What We’re Reading: April 17, 2015

Conservation Leadership
Leaders have a number of common behaviors that have been studied from a management perspective. This opinion piece (open) discusses key themes for being a conservation leader. First, share a grand vision of desired conservation outcomes with staff; when staff buy-in to a vision, they will work towards the conservation goals of the organization. Second, conservation is a balance between stakeholders; therefore, learning to manage conflict must be a priority for conservation leaders. Third, leaders must be flexible as conservation priorities may shift rapidly.

Population History of the River Horse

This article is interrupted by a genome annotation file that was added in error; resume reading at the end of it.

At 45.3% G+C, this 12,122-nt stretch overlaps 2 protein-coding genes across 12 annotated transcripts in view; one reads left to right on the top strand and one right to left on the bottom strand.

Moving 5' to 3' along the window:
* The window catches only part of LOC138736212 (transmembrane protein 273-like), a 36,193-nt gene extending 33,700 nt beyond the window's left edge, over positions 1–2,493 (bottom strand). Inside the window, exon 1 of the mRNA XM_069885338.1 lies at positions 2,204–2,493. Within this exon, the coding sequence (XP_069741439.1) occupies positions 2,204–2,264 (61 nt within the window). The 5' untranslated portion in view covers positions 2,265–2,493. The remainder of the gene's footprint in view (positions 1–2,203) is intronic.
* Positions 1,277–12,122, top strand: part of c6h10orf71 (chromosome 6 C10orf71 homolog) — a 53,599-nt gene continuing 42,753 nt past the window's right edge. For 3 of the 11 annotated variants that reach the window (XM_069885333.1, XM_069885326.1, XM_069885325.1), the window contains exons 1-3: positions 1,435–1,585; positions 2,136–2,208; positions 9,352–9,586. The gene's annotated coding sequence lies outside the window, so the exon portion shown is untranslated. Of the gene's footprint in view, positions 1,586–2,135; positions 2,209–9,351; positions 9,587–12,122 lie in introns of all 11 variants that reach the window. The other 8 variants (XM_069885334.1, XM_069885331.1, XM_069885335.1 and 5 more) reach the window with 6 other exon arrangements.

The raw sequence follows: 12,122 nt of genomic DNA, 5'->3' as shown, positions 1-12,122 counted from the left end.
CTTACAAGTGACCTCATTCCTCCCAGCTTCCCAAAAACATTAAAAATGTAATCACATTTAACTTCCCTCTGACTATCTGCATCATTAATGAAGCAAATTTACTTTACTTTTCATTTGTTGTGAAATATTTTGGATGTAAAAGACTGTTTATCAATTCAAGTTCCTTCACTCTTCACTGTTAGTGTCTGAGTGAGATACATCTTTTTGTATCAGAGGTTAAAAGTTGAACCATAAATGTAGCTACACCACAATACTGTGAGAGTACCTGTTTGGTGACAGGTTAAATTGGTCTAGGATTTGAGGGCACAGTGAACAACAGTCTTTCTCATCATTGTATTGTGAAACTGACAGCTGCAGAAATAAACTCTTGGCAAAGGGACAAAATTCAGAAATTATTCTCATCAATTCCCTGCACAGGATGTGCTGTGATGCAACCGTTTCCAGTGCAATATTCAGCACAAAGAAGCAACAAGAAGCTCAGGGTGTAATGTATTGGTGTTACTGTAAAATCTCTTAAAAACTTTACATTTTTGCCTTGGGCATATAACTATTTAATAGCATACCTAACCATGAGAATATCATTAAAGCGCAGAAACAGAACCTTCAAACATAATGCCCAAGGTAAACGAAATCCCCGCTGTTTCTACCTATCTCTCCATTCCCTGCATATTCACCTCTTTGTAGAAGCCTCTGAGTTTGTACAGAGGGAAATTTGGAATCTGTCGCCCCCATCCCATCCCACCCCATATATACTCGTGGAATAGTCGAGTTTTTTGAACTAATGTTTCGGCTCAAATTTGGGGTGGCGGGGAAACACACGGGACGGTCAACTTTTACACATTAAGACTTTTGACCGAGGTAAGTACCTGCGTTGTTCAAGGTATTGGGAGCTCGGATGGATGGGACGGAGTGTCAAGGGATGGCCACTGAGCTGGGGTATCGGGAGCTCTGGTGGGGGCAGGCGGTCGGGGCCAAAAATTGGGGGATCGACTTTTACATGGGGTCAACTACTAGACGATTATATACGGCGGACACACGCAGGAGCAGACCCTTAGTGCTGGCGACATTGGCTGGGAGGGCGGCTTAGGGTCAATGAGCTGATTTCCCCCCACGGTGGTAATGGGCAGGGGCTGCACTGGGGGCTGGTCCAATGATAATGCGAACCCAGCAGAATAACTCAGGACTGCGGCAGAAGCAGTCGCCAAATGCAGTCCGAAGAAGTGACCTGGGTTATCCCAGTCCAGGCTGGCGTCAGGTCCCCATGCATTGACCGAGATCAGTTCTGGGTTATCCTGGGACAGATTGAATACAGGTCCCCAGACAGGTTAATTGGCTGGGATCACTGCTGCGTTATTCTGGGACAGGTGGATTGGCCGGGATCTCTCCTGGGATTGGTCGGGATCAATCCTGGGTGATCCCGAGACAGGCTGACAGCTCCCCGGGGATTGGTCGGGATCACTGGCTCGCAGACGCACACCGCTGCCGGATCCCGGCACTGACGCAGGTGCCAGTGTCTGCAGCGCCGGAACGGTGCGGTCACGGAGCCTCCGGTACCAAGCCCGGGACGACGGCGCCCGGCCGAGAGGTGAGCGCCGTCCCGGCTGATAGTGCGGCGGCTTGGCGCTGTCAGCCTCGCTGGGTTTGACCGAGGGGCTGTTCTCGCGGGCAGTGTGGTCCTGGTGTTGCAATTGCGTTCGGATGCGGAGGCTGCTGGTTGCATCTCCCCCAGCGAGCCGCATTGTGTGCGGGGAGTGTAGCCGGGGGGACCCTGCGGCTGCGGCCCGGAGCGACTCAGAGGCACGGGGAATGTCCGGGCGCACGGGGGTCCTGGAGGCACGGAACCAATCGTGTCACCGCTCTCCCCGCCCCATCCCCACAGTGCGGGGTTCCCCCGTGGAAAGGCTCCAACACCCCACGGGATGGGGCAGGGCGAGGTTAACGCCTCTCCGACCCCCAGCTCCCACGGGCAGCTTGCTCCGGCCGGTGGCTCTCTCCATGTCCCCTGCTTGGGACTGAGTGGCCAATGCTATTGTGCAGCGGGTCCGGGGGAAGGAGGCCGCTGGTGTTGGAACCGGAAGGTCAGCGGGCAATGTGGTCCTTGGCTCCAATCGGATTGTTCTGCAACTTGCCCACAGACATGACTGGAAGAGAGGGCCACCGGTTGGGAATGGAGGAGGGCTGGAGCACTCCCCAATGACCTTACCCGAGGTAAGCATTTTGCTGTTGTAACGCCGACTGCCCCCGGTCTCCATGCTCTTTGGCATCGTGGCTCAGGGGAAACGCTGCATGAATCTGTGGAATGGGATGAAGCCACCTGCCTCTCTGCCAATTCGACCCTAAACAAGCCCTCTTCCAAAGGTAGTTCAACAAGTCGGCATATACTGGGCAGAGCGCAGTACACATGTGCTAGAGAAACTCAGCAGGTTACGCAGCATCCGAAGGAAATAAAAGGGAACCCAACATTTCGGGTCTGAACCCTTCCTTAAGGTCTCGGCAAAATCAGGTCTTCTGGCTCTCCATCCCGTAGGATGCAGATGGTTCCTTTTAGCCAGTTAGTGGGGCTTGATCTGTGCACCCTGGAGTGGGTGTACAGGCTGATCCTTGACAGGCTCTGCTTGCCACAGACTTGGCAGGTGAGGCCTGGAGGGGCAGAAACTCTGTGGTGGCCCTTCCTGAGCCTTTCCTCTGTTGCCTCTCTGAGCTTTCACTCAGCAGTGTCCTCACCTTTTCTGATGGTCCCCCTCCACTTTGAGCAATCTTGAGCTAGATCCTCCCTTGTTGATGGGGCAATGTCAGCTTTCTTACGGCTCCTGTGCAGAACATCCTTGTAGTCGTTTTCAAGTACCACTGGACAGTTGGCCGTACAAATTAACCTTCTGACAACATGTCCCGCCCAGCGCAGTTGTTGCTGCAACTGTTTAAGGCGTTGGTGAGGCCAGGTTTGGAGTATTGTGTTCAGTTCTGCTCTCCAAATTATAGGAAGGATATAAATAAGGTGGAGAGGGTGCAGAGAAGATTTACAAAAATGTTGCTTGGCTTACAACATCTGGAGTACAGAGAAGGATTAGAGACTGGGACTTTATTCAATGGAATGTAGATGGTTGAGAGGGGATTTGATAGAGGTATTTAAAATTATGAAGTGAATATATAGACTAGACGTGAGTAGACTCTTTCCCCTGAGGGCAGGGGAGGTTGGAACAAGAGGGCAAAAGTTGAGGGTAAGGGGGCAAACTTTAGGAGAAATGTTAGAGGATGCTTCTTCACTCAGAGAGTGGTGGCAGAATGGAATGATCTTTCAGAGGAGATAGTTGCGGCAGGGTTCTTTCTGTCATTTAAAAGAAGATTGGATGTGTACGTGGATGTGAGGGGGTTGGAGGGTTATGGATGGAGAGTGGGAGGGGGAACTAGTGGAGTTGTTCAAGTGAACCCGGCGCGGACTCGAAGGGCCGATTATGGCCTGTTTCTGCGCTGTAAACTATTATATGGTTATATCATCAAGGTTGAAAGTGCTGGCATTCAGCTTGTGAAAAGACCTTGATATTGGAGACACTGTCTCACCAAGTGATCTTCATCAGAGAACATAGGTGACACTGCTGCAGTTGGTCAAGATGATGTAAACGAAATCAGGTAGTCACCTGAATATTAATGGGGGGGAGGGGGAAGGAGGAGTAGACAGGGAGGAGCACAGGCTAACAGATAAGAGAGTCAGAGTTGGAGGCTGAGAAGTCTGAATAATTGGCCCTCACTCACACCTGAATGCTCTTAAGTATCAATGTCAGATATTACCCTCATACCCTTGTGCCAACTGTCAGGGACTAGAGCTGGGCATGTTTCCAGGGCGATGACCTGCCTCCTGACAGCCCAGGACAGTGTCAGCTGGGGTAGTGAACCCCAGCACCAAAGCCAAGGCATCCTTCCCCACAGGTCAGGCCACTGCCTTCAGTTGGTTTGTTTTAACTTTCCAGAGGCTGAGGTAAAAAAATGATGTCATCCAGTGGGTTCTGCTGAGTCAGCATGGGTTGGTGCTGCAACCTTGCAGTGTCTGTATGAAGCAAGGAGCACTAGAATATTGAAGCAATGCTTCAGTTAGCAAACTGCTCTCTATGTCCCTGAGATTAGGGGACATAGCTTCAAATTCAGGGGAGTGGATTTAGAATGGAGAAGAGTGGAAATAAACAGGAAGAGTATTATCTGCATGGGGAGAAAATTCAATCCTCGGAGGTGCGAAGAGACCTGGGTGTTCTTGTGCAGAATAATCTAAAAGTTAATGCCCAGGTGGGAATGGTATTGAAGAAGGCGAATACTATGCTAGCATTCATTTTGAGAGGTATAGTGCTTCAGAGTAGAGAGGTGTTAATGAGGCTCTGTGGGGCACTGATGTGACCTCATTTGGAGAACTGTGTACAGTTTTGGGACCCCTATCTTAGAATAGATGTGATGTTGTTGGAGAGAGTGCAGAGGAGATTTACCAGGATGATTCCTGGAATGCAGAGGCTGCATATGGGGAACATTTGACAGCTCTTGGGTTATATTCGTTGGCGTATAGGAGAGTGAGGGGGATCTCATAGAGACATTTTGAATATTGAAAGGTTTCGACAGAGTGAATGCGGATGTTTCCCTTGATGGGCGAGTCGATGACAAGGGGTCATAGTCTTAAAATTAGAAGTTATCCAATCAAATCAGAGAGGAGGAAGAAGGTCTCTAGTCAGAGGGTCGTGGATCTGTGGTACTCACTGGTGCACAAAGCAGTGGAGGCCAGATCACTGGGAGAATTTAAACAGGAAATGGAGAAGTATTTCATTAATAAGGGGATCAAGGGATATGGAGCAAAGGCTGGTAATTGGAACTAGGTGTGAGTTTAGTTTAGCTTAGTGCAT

A new study (sub) on the common hippopotamus (Hippopotamus amphibius) estimated that hippopotamus population size grew from 300 to 30 kya possibly as the African grasslands became wetter. However, their same analysis shows sharp population declines following the Last Glacial Maximum when African savannahs dried. Current habitat for this mega-herbivore is highly fragmented across both eastern and western Africa and the species is listed as vulnerable to extinction by the IUCN. This study has strong implications for conservation as the species was in decline before anthropogenic pressures, meaning that habitat preservation must be a priority for this species.


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